So as an artist, I want to take my interests and turn them into art, to express the deepness and richness of nature through each differently shaped and coloured apple. I never tire of painting apples because what I have painted are more than apples, they are planets.

What do you want from your apple paintings?

Viewing the apples as planets, my art is about transforming the world, to create a new, beautiful, peaceful planet which belongs to everyone. Chinese philosophy is based on emotion rather than logic or rationality and the Chinese approach to art is to suggest a shape as a hint of the universe. My art has two functions: firstly, to construct an apple, and secondly to try to encourage the viewer to move into a second stage of realizing that the shape represents the universe.

How do you construct your apple planet paintings?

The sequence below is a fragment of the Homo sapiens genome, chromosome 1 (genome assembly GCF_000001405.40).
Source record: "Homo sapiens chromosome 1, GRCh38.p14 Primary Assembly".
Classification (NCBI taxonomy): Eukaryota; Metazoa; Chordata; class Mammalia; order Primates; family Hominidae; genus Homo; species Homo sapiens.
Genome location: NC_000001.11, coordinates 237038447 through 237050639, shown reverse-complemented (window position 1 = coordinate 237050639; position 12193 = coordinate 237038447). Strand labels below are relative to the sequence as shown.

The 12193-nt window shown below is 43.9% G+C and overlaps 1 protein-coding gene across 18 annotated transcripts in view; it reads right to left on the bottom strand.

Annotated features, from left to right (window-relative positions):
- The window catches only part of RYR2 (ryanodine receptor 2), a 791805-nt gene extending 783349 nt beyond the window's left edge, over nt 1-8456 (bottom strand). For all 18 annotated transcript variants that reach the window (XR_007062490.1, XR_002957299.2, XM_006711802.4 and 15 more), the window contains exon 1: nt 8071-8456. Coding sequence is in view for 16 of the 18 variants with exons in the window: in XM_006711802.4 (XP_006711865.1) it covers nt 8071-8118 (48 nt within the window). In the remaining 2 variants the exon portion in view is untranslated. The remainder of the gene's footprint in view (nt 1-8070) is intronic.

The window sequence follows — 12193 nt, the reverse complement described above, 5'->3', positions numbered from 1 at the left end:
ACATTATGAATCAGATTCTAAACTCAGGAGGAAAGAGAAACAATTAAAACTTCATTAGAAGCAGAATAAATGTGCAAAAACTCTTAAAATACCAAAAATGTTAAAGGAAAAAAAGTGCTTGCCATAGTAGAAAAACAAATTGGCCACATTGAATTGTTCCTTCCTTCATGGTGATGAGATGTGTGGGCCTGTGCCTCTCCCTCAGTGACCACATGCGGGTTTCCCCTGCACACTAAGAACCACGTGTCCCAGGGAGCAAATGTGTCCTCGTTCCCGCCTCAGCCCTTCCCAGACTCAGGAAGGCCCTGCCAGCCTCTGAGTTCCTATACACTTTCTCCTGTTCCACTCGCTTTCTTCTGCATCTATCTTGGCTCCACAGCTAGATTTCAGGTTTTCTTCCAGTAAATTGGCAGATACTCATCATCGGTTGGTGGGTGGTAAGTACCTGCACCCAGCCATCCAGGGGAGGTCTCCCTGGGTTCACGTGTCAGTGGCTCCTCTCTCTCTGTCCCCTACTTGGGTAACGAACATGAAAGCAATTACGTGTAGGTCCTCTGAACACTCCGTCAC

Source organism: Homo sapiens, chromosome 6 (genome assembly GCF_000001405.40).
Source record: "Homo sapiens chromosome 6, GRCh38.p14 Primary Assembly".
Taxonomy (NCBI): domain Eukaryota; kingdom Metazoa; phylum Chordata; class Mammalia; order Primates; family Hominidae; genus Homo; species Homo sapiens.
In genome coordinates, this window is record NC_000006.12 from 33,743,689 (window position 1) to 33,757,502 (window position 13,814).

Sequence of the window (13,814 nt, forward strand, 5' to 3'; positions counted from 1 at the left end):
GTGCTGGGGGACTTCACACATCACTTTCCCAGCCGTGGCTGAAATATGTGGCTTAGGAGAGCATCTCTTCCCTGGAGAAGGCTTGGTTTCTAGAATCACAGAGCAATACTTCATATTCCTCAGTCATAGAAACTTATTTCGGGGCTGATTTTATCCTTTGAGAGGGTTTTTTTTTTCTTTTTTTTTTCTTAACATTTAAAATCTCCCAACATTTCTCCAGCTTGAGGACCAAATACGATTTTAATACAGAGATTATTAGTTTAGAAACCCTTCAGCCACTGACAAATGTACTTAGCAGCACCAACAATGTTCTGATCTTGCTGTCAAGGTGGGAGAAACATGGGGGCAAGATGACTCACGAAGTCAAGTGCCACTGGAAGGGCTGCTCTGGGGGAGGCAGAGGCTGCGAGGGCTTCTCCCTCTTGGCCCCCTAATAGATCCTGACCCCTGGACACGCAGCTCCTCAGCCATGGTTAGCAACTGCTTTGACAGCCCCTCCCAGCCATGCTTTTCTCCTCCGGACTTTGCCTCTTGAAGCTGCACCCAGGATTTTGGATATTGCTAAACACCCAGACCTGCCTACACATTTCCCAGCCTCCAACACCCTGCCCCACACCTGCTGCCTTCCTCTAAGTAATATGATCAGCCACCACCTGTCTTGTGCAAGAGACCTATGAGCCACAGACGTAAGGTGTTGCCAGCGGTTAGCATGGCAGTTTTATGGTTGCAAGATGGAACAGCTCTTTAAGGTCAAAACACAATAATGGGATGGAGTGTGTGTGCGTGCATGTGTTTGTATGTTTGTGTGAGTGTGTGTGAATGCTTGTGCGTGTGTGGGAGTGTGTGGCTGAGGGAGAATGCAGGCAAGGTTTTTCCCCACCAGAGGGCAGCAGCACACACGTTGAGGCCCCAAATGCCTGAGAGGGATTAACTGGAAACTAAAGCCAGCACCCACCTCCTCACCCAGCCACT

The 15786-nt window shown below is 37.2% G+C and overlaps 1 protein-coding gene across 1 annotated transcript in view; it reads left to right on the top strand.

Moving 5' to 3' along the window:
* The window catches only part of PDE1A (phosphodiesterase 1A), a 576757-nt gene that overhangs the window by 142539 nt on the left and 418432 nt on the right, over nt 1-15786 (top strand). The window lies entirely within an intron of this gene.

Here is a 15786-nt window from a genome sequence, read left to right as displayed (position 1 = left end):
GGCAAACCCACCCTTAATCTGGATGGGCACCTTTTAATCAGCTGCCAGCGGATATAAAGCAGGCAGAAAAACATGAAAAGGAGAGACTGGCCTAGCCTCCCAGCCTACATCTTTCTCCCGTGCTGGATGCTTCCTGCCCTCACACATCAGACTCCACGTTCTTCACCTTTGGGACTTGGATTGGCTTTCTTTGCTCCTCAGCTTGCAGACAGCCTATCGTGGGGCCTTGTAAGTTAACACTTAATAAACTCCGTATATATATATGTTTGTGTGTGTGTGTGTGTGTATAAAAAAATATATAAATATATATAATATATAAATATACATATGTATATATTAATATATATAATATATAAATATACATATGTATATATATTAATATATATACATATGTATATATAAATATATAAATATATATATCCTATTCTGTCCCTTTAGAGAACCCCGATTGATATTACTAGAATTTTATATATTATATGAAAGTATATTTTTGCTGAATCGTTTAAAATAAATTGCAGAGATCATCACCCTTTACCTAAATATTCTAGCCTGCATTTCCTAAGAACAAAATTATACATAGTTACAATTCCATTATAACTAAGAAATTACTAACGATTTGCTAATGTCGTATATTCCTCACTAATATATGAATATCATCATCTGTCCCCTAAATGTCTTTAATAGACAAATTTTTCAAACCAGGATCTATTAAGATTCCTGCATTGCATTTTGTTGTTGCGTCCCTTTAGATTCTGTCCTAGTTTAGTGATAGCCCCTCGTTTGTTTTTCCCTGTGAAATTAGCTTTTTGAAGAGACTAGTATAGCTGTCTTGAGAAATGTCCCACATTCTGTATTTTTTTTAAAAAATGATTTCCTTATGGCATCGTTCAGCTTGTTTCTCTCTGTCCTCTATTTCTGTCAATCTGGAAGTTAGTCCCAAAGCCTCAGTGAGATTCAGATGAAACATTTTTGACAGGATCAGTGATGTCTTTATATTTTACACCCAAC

My apple paintings are oil on canvas, normally large – at least a metre square. The apples or planets are suspended in space, but “space” has been removed so that the dimensional effect remains. The various colours that I use represent the different types of people, character and environment. I aim to achieve happiness and balance through the use of colour, different colours indicating different states of mind. I like simple and clear colours. Within one colour you can find variations and layers and bring forth an expression from dark to light – it seems like there are no limits on the dimensions of each colour.

When my paintings draw a person to them, that is when I put down my brush: they have achieved a result that I like to call a “colour field”. Painting is a way for me to vent my emotions – those brush strokes are the footprints of my feelings.

Blue symbolizes the sky and, by extension, the gods. It represents mystical things and the wonders of the universe. So blue apples represent a blue planet of water and oceans that cover most of planet Earth where we live.

Yellow represents gold and wealth, while red symbolizes fire, courage, anger, stormy emotions, love and power.

Pastel pink is like a youthful complexion, the skin of youth.